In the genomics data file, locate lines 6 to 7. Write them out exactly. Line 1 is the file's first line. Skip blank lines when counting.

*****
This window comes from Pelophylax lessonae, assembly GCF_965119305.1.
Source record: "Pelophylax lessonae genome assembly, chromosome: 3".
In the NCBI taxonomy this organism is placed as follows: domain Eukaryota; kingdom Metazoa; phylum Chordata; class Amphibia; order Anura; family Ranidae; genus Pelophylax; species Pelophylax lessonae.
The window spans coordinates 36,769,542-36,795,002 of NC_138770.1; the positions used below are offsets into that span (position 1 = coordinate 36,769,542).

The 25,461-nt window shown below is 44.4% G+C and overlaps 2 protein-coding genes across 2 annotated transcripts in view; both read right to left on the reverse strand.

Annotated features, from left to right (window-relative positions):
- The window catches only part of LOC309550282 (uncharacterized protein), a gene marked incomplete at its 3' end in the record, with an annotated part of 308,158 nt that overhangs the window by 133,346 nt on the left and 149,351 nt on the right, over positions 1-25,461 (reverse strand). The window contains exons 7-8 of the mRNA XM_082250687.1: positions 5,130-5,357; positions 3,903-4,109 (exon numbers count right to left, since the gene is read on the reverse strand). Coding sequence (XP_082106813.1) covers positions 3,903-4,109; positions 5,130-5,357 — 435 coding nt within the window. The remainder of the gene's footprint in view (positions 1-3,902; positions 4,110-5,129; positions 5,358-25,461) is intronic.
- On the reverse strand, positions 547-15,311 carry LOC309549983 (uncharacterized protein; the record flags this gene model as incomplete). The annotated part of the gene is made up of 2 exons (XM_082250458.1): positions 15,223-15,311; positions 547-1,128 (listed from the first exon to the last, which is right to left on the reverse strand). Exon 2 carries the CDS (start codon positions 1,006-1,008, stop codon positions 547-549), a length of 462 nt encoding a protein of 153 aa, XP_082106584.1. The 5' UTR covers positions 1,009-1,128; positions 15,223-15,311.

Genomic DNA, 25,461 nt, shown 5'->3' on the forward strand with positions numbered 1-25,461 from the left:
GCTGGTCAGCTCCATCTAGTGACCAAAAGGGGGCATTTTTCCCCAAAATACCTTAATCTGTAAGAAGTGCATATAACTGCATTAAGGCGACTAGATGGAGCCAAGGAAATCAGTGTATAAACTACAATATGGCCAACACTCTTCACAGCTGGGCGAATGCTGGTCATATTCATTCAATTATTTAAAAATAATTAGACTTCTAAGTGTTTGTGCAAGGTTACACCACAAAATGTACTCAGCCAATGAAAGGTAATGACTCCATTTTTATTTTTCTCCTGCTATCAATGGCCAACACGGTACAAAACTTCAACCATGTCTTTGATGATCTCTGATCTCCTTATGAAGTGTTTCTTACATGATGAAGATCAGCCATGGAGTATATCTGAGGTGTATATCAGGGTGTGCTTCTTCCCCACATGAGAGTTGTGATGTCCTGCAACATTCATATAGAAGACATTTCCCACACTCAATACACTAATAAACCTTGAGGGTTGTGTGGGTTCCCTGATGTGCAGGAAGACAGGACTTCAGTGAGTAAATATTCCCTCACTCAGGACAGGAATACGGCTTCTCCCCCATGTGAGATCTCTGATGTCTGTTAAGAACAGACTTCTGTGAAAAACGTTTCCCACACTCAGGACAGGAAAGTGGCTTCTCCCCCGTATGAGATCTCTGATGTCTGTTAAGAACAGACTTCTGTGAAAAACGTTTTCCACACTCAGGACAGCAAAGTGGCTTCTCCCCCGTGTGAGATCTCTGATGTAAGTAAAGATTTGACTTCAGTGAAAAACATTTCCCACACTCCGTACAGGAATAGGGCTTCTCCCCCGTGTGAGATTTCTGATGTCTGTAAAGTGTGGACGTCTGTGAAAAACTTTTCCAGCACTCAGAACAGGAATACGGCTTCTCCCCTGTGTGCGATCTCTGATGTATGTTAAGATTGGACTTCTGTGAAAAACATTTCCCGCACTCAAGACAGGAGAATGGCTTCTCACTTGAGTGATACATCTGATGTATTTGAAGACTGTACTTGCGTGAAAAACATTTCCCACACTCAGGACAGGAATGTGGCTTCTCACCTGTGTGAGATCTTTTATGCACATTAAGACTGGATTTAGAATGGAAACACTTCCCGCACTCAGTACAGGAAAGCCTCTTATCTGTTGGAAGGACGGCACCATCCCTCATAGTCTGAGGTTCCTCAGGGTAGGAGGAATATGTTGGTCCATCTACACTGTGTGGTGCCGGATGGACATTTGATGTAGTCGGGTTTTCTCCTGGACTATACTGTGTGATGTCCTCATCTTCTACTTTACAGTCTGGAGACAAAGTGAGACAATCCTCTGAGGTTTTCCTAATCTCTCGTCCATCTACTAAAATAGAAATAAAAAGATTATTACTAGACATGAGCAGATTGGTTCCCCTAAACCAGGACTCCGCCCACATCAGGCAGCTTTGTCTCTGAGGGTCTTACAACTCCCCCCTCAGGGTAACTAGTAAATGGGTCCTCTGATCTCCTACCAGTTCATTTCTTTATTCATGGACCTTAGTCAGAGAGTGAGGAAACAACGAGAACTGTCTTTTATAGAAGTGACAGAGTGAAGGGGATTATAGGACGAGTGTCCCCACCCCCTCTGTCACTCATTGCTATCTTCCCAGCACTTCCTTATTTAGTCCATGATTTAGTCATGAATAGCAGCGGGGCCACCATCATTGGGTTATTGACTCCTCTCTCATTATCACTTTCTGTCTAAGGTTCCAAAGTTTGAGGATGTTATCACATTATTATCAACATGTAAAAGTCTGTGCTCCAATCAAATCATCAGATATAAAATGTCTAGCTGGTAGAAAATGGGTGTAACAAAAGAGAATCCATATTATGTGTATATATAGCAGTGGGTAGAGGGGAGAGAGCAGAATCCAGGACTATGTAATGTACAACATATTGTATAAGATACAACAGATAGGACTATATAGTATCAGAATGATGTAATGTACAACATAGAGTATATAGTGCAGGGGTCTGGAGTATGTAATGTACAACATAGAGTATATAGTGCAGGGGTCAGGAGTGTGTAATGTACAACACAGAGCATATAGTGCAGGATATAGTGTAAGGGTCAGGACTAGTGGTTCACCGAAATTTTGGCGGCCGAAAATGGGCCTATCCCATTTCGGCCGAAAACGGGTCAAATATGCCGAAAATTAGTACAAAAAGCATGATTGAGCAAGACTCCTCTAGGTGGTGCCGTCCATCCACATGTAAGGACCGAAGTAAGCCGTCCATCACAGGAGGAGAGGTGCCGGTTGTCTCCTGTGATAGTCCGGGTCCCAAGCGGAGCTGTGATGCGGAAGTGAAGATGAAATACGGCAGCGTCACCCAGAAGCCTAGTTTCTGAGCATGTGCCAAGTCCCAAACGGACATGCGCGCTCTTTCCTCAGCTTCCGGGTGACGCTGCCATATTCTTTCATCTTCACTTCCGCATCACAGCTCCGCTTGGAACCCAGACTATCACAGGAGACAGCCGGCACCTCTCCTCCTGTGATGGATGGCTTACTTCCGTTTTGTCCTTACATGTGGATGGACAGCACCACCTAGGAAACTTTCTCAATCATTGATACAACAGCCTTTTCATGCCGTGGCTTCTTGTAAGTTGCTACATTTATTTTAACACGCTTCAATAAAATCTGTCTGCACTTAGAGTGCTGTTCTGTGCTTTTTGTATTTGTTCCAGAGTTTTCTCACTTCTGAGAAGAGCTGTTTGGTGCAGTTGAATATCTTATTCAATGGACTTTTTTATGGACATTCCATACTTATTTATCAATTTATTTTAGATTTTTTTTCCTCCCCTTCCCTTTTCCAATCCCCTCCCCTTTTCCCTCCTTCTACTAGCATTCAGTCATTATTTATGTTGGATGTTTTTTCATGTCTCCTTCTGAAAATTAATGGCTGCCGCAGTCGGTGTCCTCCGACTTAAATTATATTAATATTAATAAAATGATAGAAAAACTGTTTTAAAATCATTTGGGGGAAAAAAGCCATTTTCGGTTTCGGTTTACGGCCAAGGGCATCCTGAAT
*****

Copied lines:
Annotated features, from left to right (window-relative positions):
- The window catches only part of LOC309550282 (uncharacterized protein), a gene marked incomplete at its 3' end in the record, with an annotated part of 308,158 nt that overhangs the window by 133,346 nt on the left and 149,351 nt on the right, over positions 1-25,461 (reverse strand). The window contains exons 7-8 of the mRNA XM_082250687.1: positions 5,130-5,357; positions 3,903-4,109 (exon numbers count right to left, since the gene is read on the reverse strand). Coding sequence (XP_082106813.1) covers positions 3,903-4,109; positions 5,130-5,357 — 435 coding nt within the window. The remainder of the gene's footprint in view (positions 1-3,902; positions 4,110-5,129; positions 5,358-25,461) is intronic.